SPOTLIGHT ON JULIE KANADY
Name & Title
Julie Kanady APRN, Women’s Health Care Nurse Practitioner
What city do you live in? How long have you been there?
I’ve lived outside Hutchinson since 1990 and now commute to Great Bend four days a week.
I am one of 9 children.
Reading, sewing, gardening, horses, cats.
What first drew you to this type of work?
I was inspired by my mother.
What do you enjoy most about what you do?
The exchange between myself and the patients. Enriching their health enriches every aspect their lives.
How is it changed since you first began?
Technology, of course, has changed tremendously. Electronic medical records (EMR) brings its special challenges and benefits.
Last month, the Heartland Regional Health Clinic launched a new weight loss program to the public after a two-month trial with employees and their family members. The participants in the test run saw phenomenal results over eight weeks, so the program was made available to the public on Jan. 1. Since that time, several dozen patients have started their weight loss journey, with the goal of improving their overall health.
“New Direction is a comprehensive, medically monitored weight loss and weight management system developed by doctors and medical researchers with the Robard Corporation,” said Julie Kanady APRN, the provider who monitors New Direction patients. “Our system helps reverse the effects of an unhealthy weight, equips the human body to burn fat naturally and safely, and helps you achieve and maintain a healthy life.”
This program is designed to help men and women with a body mass index (BMI) of 30 or more. Women need to be at least 30 pounds overweight to qualify, and men need to be at least 40 pounds overweight.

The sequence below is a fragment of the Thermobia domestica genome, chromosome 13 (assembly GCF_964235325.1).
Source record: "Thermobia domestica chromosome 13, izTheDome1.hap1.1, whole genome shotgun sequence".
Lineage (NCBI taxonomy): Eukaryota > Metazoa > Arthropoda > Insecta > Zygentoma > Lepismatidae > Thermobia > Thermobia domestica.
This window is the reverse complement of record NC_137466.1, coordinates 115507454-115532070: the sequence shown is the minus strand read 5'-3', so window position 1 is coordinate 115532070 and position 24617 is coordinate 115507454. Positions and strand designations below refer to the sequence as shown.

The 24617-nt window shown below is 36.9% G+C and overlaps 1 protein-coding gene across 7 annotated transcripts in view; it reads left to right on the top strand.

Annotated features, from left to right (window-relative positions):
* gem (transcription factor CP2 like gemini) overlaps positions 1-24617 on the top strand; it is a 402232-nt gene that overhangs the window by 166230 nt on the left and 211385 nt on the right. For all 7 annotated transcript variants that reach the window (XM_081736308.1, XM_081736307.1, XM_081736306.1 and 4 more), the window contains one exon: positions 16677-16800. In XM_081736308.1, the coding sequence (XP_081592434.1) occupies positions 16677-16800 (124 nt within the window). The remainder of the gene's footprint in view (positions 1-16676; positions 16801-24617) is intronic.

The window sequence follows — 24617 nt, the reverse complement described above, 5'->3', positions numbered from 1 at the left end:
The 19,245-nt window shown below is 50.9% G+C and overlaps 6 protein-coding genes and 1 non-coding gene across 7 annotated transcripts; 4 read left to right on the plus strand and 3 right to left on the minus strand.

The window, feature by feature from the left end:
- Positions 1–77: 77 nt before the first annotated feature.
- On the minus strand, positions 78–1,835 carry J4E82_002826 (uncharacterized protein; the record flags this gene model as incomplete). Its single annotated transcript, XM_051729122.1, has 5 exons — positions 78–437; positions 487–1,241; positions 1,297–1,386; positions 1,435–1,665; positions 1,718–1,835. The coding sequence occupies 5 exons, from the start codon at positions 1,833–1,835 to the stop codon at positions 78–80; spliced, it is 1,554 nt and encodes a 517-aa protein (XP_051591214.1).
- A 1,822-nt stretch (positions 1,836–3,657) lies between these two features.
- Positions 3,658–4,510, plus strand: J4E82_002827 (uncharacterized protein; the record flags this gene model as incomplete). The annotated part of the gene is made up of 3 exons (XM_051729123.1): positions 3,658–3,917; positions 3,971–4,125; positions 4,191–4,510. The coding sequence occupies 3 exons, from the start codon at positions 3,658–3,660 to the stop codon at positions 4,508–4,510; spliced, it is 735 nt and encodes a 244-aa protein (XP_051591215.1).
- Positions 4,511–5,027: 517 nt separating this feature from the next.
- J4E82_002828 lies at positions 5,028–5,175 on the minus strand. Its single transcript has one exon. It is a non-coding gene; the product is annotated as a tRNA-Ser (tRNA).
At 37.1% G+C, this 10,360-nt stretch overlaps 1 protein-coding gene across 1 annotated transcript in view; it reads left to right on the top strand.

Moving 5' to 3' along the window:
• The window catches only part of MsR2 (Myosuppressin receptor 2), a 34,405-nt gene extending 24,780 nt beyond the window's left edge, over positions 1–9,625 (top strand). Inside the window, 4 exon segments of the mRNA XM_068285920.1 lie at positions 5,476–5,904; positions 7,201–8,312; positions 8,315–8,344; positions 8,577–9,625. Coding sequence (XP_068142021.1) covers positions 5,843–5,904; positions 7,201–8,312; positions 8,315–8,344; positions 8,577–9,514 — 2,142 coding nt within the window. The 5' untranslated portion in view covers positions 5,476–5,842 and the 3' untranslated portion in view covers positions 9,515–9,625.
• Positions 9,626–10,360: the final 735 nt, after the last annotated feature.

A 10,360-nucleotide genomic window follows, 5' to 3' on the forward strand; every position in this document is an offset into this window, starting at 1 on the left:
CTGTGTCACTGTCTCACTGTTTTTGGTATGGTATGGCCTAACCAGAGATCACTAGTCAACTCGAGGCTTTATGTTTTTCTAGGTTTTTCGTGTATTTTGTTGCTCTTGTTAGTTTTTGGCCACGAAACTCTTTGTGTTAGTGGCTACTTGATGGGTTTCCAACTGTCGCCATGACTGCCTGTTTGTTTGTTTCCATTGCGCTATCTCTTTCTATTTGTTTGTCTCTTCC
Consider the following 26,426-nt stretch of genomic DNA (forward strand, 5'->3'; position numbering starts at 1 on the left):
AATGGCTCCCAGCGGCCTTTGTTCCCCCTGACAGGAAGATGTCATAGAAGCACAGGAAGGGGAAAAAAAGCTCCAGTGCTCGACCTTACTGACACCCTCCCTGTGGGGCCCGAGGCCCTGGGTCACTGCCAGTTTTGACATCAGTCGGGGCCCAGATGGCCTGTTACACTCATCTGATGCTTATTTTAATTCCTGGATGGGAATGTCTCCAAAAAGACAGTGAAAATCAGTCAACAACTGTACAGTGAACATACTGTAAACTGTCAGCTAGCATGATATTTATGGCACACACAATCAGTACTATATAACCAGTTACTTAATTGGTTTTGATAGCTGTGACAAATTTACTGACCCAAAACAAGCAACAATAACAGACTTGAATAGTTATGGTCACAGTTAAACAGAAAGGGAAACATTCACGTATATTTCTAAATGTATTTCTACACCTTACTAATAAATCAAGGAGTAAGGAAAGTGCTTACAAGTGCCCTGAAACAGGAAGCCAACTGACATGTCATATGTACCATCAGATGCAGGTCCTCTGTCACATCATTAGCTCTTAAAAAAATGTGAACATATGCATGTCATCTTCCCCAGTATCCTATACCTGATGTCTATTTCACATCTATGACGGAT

Shelley Fox was one of the patients who participated in the trial period. “Since starting the New Direction program, I am amazed at how good I feel and how much energy I have. It is nice that my meals are quick and easy to prepare. And as long as I eat the provided meals, the weight comes off very easily and quickly,” Fox said. “I can’t tell you it is easy all the time, but I have seen the difference it has made for me. In a little more than two months, I have decreased by 2 pant sizes and dropped nearly 40 pounds. It is nice to see the scales headed in a ‘New Direction!’”
While weight loss and weight management are usually the primary reasons people would begin the program, there are other benefits. Effects of the program include lower blood pressure, reduced cholesterol, improved energy and overall health, boosted self-confidence, reduced joint paint, and some people can even reduce or eliminate the need for certain medications.
“Obesity is a chronic disease. Like other diseases, obesity requires comprehensive treatment, including a compassionate support system and personalized education to make lasting lifestyle changes,” Kanady said. “Our medically supervised program treats the Obesity Disease with evidence-based medicine, including a comprehensive multi-component plan monitoring your progress through monthly check-ups and periodic lab testing. This lets you see real results and be encouraged to reach your health goals.”